Michelin has announced an ambitious plan to ensure that by 2048 all of its tyres will be manufactured using 80 percent sustainable materials, and 100 per cent of all tyres will be recycled.
Michelin says its tyres are currently made using 28 per cent sustainable materials (26 per cent bio-sourced materials like natural rubber, sunflower oil, limonene etc., and 2 per cent recycled materials such as steel or recycled powdered tyres). For a sustainable future, the company is investing in high technology recycling technologies to be able to increase this content to 80 per cent sustainable materials.
The route to this sustainable material target will be achieved, says Michelin, by research programs into bio-sourced materials and working with Michelin’s high-level partners, and the advanced technologies and materials that are being developed in these partnerships. The Biobutterfly program was launched in 2012 with Axens and IFP Energies Nouvelles to create synthetic elastomers from biomass such as wood, straw or beet.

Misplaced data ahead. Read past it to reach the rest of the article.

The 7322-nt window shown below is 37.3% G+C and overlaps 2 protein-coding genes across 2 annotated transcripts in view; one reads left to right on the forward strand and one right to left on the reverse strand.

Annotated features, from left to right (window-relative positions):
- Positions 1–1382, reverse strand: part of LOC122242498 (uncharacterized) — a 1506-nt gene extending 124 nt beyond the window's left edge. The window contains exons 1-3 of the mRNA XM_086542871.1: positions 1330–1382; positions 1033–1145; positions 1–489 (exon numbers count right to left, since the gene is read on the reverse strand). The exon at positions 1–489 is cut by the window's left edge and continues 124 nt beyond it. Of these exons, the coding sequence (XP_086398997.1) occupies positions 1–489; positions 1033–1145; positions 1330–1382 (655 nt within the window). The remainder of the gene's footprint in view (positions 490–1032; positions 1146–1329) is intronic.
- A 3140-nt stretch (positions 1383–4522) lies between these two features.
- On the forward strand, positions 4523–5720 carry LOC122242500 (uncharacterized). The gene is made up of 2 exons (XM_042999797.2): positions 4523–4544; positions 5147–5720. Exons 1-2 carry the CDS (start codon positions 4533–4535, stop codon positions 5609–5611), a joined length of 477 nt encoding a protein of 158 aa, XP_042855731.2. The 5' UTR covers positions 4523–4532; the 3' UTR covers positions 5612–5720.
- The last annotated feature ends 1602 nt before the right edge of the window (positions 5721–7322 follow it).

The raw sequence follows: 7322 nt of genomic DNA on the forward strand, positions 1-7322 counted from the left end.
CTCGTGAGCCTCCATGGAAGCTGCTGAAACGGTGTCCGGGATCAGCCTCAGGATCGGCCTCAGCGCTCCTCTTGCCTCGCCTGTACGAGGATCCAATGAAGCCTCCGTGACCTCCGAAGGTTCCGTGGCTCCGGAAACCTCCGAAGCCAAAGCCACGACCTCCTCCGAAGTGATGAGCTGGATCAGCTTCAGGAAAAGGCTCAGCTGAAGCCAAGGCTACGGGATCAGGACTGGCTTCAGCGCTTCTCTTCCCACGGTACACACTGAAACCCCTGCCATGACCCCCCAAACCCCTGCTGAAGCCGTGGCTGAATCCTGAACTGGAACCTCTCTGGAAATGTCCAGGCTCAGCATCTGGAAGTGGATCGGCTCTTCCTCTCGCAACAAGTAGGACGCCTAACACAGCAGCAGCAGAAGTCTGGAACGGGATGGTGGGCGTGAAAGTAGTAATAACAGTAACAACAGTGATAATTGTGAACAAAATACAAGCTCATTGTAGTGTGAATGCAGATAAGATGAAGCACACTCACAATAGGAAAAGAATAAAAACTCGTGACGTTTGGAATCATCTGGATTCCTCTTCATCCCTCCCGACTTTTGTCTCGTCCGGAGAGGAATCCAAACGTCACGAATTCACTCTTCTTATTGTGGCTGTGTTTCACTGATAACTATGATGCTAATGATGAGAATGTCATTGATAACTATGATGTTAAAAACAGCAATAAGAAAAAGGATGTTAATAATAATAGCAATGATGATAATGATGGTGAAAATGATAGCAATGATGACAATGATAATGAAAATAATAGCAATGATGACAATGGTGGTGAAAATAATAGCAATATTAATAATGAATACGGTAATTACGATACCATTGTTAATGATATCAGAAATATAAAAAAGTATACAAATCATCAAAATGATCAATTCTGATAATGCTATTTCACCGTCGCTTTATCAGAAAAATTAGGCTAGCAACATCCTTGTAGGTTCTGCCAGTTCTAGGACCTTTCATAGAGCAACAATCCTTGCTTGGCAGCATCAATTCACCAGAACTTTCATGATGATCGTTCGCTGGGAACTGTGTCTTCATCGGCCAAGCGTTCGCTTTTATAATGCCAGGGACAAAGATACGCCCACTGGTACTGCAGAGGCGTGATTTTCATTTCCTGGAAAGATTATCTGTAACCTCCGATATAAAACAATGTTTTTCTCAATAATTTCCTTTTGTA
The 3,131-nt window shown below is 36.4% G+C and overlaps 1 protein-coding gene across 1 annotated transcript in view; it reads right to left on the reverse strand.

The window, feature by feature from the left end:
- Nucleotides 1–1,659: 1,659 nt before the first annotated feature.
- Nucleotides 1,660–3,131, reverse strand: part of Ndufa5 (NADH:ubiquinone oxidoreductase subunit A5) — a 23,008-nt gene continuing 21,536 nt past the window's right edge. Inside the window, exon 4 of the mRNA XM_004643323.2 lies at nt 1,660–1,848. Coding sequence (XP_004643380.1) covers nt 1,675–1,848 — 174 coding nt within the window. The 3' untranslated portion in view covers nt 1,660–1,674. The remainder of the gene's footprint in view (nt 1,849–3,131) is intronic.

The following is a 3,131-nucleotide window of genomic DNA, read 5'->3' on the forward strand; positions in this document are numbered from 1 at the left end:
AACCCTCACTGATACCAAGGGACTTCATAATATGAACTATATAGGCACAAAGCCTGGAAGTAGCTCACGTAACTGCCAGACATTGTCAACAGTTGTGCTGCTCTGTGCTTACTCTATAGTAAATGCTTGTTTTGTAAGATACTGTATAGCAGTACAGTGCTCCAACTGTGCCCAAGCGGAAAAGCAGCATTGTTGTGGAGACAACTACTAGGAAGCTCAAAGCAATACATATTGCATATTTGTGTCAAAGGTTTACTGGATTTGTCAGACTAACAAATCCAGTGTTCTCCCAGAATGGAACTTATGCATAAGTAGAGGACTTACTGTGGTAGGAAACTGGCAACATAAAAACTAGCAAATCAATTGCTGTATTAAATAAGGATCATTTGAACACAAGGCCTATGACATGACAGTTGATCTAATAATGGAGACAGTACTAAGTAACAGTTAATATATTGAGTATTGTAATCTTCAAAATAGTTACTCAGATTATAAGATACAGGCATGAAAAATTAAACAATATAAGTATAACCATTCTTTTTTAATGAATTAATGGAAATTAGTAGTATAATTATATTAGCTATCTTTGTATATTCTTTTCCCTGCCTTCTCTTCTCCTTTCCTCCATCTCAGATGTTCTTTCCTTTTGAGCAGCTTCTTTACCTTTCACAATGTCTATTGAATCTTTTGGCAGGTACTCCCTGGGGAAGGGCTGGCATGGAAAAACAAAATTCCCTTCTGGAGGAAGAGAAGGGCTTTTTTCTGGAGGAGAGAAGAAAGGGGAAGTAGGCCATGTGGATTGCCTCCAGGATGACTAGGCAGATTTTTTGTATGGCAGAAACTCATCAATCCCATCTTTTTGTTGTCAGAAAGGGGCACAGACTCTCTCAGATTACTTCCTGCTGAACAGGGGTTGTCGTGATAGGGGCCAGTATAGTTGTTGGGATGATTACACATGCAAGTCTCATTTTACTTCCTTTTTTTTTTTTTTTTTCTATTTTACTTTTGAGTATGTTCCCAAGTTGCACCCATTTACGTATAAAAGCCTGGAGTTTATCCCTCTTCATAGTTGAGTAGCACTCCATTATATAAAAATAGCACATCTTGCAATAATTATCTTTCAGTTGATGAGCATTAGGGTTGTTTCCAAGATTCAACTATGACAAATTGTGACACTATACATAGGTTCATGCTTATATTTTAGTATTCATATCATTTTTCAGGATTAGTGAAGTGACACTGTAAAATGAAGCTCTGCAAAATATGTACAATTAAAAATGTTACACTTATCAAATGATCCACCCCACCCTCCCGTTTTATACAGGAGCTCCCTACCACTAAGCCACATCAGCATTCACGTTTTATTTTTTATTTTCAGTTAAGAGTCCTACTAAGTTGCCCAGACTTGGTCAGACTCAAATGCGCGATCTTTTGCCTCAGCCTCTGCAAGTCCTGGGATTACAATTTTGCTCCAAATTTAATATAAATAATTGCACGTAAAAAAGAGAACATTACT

Recently, Michelin acquired Lehigh, a specialist in high technology micro powders which are derived from recycled tyres. Lehigh Technologies is part of the High Technology Materials Business Unit of Michelin and is the leader in the market place for Micronised Rubber Powders (MRP). MRP replaces oil- and rubber-based feedstocks in a wide range of industrial and consumer applications, including high performance tyres, plastics, consumer goods, coatings, sealants, construction materials and asphalt.
Lehigh operates the world’s largest MRP manufacturing plant, in Tucker, Georgia, U.S., with an annual production capacity of 54,000 tonnes. Lehigh’s Application & Development Center is also located in Tucker and serves as an innovation hub where Michelin conducts research and formulates MRPs in collaboration with its customers. Michelin has five product ranges so far, PolyDyne, MicroDyne, EkoDyne, Rheopave and Zenoflex, and continues to expand the range of solutions in core markets.
To achieve its goal of tyres that are 100 per cent recycled, Michelin proposes to develop partnerships and identify new ways to recycle tyres, or new outlets for recycled tyres.